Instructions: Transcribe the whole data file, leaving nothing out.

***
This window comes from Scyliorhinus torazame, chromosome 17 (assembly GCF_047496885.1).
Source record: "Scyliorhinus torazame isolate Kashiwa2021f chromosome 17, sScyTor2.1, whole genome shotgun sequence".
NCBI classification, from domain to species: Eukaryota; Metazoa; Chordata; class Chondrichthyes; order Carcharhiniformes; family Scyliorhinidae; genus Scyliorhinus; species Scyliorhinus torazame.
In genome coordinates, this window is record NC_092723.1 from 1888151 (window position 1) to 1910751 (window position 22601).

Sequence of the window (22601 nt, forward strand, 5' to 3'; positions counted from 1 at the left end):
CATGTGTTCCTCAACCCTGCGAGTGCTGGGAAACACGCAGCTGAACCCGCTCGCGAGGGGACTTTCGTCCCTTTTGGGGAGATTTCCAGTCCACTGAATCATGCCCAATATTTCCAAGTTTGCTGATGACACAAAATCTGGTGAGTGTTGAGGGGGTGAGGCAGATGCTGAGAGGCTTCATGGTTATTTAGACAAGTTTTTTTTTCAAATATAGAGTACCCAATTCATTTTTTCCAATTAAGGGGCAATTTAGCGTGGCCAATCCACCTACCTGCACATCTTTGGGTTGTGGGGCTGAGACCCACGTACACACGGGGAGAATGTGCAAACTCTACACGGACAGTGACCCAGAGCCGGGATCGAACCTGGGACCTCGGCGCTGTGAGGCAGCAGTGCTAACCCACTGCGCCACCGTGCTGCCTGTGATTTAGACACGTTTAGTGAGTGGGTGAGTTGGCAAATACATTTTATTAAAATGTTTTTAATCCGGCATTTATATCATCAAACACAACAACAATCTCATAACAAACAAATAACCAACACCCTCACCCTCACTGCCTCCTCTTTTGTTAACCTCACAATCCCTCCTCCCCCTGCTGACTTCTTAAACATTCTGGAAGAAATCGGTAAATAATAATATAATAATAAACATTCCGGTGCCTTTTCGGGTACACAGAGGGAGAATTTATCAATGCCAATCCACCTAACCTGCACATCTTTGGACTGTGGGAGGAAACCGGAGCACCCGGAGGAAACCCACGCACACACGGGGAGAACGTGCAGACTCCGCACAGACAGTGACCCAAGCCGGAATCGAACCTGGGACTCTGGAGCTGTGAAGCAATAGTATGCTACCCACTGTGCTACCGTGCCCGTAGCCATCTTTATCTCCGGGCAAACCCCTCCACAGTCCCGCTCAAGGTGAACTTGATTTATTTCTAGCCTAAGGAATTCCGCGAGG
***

This window comes from Scyliorhinus torazame, chromosome 17 (assembly GCF_047496885.1).
Source record: "Scyliorhinus torazame isolate Kashiwa2021f chromosome 17, sScyTor2.1, whole genome shotgun sequence".
NCBI classification, from domain to species: Eukaryota; Metazoa; Chordata; class Chondrichthyes; order Carcharhiniformes; family Scyliorhinidae; genus Scyliorhinus; species Scyliorhinus torazame.
In genome coordinates, this window is record NC_092723.1 from 1888151 (window position 1) to 1910751 (window position 22601).

Sequence of the window (22601 nt, forward strand, 5' to 3'; positions counted from 1 at the left end):
CATGTGTTCCTCAACCCTGCGAGTGCTGGGAAACACGCAGCTGAACCCGCTCGCGAGGGGACTTTCGTCCCTTTTGGGGAGATTTCCAGTCCACTGAATCATGCCCAATATTTCCAAGTTTGCTGATGACACAAAATCTGGTGAGTGTTGAGGGGGTGAGGCAGATGCTGAGAGGCTTCATGGTTATTTAGACAAGTTTTTTTTTCAAATATAGAGTACCCAATTCATTTTTTCCAATTAAGGGGCAATTTAGCGTGGCCAATCCACCTACCTGCACATCTTTGGGTTGTGGGGCTGAGACCCACGTACACACGGGGAGAATGTGCAAACTCTACACGGACAGTGACCCAGAGCCGGGATCGAACCTGGGACCTCGGCGCTGTGAGGCAGCAGTGCTAACCCACTGCGCCACCGTGCTGCCTGTGATTTAGACACGTTTAGTGAGTGGGTGAGTTGGCAAATACATTTTATTAAAATGTTTTTAATCCGGCATTTATATCATCAAACACAACAACAATCTCATAACAAACAAATAACCAACACCCTCACCCTCACTGCCTCCTCTTTTGTTAACCTCACAATCCCTCCTCCCCCTGCTGACTTCTTAAACATTCTGGAAGAAATCGGTAAATAATAATATAATAATAAACATTCCGGTGCCTTTTCGGGTACACAGAGGGAGAATTTATCAATGCCAATCCACCTAACCTGCACATCTTTGGACTGTGGGAGGAAACCGGAGCACCCGGAGGAAACCCACGCACACACGGGGAGAACGTGCAGACTCCGCACAGACAGTGACCCAAGCCGGAATCGAACCTGGGACTCTGGAGCTGTGAAGCAATAGTATGCTACCCACTGTGCTACCGTGCCCGTAGCCATCTTTATCTCCGGGCAAACCCCTCCACAGTCCCGCTCAAGGTGAACTTGATTTATTTCTAGCCTAAGGAATTCCGCGAGG